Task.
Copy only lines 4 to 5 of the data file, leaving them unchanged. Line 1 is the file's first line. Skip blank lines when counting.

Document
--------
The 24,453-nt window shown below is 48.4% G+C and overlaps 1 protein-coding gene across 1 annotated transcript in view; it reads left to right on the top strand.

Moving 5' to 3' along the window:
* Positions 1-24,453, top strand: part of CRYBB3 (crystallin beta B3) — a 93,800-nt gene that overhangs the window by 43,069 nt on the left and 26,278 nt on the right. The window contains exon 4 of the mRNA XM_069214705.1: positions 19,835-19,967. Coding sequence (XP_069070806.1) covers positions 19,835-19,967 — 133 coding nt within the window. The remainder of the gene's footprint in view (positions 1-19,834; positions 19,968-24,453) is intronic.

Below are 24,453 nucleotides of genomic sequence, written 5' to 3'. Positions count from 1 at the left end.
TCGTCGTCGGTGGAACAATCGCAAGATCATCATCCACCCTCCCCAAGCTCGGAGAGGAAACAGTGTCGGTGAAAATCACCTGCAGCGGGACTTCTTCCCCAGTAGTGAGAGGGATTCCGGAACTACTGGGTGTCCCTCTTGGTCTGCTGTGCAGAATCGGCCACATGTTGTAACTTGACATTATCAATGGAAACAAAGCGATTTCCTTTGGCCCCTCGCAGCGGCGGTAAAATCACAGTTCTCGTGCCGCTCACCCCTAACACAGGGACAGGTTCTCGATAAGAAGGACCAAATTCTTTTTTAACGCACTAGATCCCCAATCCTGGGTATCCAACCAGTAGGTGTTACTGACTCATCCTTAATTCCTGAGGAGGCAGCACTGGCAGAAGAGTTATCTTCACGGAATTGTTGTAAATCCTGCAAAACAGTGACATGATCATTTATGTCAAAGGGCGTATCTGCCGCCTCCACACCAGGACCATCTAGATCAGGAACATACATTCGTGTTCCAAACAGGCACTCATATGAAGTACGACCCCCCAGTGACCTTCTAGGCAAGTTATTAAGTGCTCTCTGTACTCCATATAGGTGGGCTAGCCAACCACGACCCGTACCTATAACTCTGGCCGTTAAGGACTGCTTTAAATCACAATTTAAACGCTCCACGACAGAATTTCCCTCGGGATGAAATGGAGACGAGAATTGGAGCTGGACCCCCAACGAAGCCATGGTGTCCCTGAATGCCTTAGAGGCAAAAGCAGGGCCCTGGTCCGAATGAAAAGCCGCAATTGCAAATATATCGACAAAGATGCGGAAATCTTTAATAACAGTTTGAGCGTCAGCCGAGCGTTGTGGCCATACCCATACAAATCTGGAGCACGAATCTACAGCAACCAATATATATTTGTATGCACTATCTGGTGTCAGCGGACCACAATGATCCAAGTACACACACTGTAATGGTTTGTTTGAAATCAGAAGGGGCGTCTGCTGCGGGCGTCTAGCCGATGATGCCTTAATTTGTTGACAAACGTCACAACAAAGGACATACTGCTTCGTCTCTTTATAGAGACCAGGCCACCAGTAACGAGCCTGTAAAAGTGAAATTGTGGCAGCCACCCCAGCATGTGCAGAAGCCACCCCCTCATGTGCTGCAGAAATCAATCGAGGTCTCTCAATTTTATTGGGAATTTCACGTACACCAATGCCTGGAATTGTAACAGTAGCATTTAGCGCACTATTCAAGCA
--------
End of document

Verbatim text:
Below are 24,453 nucleotides of genomic sequence, written 5' to 3'. Positions count from 1 at the left end.
TCGTCGTCGGTGGAACAATCGCAAGATCATCATCCACCCTCCCCAAGCTCGGAGAGGAAACAGTGTCGGTGAAAATCACCTGCAGCGGGACTTCTTCCCCAGTAGTGAGAGGGATTCCGGAACTACTGGGTGTCCCTCTTGGTCTGCTGTGCAGAATCGGCCACATGTTGTAACTTGACATTATCAATGGAAACAAAGCGATTTCCTTTGGCCCCTCGCAGCGGCGGTAAAATCACAGTTCTCGTGCCGCTCACCCCTAACACAGGGACAGGTTCTCGATAAGAAGGACCAAATTCTTTTTTAACGCACTAGATCCCCAATCCTGGGTATCCAACCAGTAGGTGTTACTGACTCATCCTTAATTCCTGAGGAGGCAGCACTGGCAGAAGAGTTATCTTCACGGAATTGTTGTAAATCCTGCAAAACAGTGACATGATCATTTATGTCAAAGGGCGTATCTGCCGCCTCCACACCAGGACCATCTAGATCAGGAACATACATTCGTGTTCCAAACAGGCACTCATATGAAGTACGACCCCCCAGTGACCTTCTAGGCAAGTTATTAAGTGCTCTCTGTACTCCATATAGGTGGGCTAGCCAACCACGACCCGTACCTATAACTCTGGCCGTTAAGGACTGCTTTAAATCACAATTTAAACGCTCCACGACAGAATTTCCCTCGGGATGAAATGGAGACGAGAATTGGAGCTGGACCCCCAACGAAGCCATGGTGTCCCTGAATGCCTTAGAGGCAAAAGCAGGGCCCTGGTCCGAATGAAAAGCCGCAATTGCAAATATATCGACAAAGATGCGGAAATCTTTAATAACAGTTTGAGCGTCAGCCGAGCGTTGTGGCCATACCCATACAAATCTGGAGCACGAATCTACAGCAACCAATATATATTTGTATGCACTATCTGGTGTCAGCGGACCACAATGATCCAAGTACACACACTGTAATGGTTTGTTTGAAATCAGAAGGGGCGTCTGCTGCGGGCGTCTAGCCGATGATGCCTTAATTTGTTGACAAACGTCACAACAAAGGACATACTGCTTCGTCTCTTTATAGAGACCAGGCCACCAGTAACGAGCCTGTAAAAGTGAAATTGTGGCAGCCACCCCAGCATGTGCAGAAGCCACCCCCTCATGTGCTGCAGAAATCAATCGAGGTCTCTCAATTTTATTGGGAATTTCACGTACACCAATGCCTGGAATTGTAACAGTAGCATTTAGCGCACTATTCAAGCA